Opinion: Letter to the Editor: Resolving Food Deserts

Opinion: Letter to the Editor: Resolving Food Deserts

A food desert is defined as an area where people lack access to affordable and fresh food. Food deserts typically occur in low-income areas usually with a high African-American or Hispanic population.

People in these areas rely on fast food restaurants and convenience stores for their food. A direct result of living in a food desert is obesity and diabetes, and that is why in 2017 Washington D.C. ranked 50th out of 51.

Alexandria is the opposite of a food desert. We have a Trader Joe’s, a Whole Foods, a lot of other grocery stores, and markets on the weekends that sell fresh produce and meat. In southeast D.C. the U.S. government has determined some areas as food deserts. I could get on a ferry and be in southeast D.C. in less than an hour. It makes no sense that people who live no more than 10 miles from Alexandria should have to survive on fast food, but I found a common food desert solution that could help our neighbors across the river.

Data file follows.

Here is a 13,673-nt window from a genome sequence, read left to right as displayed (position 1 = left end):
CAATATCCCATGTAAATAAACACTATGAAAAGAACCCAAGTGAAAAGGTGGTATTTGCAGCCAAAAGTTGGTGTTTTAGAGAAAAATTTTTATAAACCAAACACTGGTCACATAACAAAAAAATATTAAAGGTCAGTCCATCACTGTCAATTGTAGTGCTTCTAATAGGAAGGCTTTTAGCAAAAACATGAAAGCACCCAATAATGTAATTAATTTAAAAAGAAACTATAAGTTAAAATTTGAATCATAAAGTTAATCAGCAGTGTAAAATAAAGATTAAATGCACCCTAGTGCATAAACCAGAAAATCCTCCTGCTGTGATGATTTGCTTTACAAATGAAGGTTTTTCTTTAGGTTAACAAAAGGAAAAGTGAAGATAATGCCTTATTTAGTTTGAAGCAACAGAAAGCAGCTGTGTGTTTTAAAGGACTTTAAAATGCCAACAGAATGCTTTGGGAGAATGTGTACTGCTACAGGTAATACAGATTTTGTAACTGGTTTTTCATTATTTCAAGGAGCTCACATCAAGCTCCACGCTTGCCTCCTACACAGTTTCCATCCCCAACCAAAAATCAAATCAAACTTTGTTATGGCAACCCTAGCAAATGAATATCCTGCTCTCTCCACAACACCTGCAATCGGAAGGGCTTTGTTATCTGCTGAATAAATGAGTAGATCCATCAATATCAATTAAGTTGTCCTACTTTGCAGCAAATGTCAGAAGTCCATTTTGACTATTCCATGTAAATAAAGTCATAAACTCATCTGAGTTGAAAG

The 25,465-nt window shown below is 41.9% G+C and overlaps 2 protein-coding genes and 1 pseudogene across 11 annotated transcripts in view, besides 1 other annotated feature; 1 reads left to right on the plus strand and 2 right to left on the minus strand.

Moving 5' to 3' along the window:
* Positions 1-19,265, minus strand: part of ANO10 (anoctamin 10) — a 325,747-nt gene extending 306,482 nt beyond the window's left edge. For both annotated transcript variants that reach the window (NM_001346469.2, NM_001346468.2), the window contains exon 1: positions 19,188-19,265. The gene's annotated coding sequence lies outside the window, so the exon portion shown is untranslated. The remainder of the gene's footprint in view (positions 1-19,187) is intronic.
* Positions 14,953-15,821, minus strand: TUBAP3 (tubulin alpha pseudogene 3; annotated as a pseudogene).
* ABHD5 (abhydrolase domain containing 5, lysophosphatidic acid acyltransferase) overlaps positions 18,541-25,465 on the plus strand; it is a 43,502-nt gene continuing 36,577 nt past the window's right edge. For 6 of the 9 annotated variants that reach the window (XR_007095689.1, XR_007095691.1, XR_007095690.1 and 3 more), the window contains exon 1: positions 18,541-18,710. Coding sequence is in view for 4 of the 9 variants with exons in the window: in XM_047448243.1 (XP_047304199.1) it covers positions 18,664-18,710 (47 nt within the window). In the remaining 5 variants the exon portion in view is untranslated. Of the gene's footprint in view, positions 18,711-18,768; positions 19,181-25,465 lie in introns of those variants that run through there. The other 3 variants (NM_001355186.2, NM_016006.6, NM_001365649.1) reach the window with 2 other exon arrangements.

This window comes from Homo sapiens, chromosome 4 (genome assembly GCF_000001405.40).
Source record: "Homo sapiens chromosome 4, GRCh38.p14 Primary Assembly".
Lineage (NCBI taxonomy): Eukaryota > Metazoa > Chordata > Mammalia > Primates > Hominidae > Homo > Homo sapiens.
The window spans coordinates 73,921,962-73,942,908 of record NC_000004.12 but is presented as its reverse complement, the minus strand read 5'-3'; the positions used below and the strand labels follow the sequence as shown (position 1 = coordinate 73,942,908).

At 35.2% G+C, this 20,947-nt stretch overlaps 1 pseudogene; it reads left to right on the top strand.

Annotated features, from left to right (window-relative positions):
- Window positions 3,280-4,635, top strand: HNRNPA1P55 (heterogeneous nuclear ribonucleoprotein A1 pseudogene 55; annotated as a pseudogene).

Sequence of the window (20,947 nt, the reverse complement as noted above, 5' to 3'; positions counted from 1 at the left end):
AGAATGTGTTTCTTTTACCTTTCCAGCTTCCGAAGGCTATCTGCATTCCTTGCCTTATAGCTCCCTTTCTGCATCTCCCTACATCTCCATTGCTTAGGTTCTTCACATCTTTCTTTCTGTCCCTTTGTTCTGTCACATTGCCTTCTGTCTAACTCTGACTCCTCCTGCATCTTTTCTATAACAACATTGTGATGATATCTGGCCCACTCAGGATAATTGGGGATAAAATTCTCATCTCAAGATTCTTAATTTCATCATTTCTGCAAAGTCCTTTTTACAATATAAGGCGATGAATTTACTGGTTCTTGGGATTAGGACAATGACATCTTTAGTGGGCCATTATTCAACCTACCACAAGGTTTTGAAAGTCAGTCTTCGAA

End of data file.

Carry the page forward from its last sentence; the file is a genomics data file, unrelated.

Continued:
With all the food we have in Alexandria sadly not all of it is eaten. Most of us can admit to throwing out that apple that we thought was “bad.” Also grocery stores don’t sell all the food in the store. Once the food passes a certain date they legally can’t sell it, but that doesn’t mean the food can’t be eaten. What we should do is work with the grocery stores and collect all the produce that would have been thrown out. Then take this food to food banks in southeast D.C.

Tim Sloan

T.C. Williams student